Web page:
"The larger Toyota becomes, the more difficult it becomes to create the mood for each worker to feel he or she plays a direct role in supporting Toyota,'' Toyoda said.
"The objective of the changes being announced today is to build an organization where people can take ownership of their work as we enter a new phase of growth in vehicle sales.''
Toyota was No. 1 in global vehicles sales last year, dethroning General Motors, which had been the top-selling automaker for more than seven decades before losing the title to Toyota in 2008. But GM retook the sales crown in 2011, when Toyota's production was hurt by the Japanese disaster.
Toyoda, the grandson of the automaker's founder, stressed that the changes he hopes to spearhead herald a return to Toyota's roots.
The Toyota Way, a production method that empowers each worker for quality control, also encourages each employee to be innovative and independent. That spirit of valuing the people on the ground needed to be revived for Toyota's future, he said.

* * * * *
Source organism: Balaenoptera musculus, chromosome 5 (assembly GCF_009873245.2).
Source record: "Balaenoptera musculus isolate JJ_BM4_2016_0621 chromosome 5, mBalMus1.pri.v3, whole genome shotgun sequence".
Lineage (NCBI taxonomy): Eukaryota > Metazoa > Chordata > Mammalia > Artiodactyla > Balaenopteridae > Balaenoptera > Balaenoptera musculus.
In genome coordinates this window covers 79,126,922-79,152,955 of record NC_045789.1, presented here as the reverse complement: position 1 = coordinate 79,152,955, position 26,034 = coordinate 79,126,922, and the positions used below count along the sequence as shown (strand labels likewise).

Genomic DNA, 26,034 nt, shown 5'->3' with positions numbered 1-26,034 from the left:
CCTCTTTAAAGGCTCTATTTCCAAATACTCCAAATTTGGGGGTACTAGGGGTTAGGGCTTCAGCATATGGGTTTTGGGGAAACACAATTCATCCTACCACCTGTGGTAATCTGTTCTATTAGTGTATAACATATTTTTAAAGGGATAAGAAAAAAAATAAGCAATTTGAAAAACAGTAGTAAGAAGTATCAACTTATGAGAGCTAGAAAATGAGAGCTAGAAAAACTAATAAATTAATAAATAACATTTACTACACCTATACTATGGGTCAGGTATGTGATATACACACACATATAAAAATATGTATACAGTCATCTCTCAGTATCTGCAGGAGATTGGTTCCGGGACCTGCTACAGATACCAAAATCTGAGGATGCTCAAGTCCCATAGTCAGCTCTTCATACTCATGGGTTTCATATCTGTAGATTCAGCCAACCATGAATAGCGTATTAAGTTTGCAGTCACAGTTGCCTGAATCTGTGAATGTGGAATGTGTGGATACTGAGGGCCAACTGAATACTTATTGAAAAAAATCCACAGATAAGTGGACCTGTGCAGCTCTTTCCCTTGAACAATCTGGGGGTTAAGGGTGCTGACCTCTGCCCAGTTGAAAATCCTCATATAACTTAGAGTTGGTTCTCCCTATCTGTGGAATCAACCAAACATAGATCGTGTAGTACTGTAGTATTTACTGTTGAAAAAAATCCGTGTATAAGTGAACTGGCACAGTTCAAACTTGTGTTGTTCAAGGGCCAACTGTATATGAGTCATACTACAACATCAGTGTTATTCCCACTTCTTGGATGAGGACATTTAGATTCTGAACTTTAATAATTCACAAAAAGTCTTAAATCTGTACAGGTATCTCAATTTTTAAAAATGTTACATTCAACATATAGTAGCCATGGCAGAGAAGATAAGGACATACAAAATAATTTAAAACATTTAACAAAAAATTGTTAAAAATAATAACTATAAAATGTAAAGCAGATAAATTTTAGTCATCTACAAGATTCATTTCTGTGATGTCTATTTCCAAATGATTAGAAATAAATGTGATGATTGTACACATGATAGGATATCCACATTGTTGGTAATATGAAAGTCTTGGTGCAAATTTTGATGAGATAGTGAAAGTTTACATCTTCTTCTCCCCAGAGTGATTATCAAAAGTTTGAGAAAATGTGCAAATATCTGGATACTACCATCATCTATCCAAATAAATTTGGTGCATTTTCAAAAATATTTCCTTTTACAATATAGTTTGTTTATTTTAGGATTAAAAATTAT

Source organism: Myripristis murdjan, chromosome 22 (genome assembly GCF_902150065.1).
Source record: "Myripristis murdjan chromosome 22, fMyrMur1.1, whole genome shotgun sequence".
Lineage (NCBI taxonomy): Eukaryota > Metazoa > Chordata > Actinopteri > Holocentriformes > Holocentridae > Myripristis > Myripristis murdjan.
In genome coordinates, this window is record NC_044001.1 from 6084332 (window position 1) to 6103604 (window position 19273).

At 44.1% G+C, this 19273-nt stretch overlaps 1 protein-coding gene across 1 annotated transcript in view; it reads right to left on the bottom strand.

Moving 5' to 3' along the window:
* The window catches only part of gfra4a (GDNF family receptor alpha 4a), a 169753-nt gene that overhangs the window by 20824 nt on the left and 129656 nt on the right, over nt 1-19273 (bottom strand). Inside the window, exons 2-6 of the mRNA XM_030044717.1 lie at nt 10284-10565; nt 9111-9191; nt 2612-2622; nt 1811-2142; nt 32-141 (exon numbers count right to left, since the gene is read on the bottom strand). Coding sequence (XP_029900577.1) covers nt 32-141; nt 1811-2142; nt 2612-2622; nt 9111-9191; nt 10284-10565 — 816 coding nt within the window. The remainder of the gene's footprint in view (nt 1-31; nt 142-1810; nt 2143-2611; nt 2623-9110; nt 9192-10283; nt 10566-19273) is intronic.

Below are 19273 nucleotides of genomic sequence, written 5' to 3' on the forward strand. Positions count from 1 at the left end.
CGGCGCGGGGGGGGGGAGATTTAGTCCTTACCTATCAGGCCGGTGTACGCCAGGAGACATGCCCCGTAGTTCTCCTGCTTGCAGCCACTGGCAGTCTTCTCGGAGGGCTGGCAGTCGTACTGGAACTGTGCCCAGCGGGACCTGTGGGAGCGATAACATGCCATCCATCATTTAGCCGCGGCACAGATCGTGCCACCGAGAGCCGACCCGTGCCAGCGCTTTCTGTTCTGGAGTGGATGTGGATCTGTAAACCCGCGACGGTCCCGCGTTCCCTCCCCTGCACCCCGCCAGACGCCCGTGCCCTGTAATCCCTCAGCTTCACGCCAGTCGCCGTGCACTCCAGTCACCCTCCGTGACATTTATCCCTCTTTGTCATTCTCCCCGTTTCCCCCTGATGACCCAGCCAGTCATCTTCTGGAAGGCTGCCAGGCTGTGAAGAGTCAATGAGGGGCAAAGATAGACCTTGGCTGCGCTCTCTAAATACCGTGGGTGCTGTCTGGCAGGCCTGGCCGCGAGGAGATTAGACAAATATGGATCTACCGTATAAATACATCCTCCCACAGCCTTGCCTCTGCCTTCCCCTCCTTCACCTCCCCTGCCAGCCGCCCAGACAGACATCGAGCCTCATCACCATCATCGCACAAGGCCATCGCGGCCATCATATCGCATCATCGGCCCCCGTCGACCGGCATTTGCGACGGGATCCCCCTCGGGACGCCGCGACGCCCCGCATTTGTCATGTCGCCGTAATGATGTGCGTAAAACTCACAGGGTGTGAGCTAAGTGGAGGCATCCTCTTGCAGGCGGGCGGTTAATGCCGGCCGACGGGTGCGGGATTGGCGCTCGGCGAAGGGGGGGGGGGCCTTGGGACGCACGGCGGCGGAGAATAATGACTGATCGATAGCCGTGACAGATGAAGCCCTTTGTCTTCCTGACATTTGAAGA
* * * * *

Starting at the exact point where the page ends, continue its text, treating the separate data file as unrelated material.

Among other changes outlined by Toyota:
* A new division called "Unit Center'' oversees the operations related to engines, transmissions and other key auto components, including technology, production planning and manufacturing.
* Lexus International, Toyota's luxury-vehicle division, which already exists as a relatively autonomous group, will be beefed up further, to become a premium brand overseen directly by Toyoda.
* Former President and current Chairman Fujio Cho will become honorary chairman and leave the board, while Takeshi Uchiyamada, a board member and engineer known as "the father of the Prius,'' Toyota's prized hybrid model, will become chairman.
* The other key non-Japanese promotions include Steve St. Angelo, an American overseeing North American production who will lead Latin American operations, and South African Johan van Zyl. He has worked for Toyota in the Middle East and Africa and will lead the business in the African region.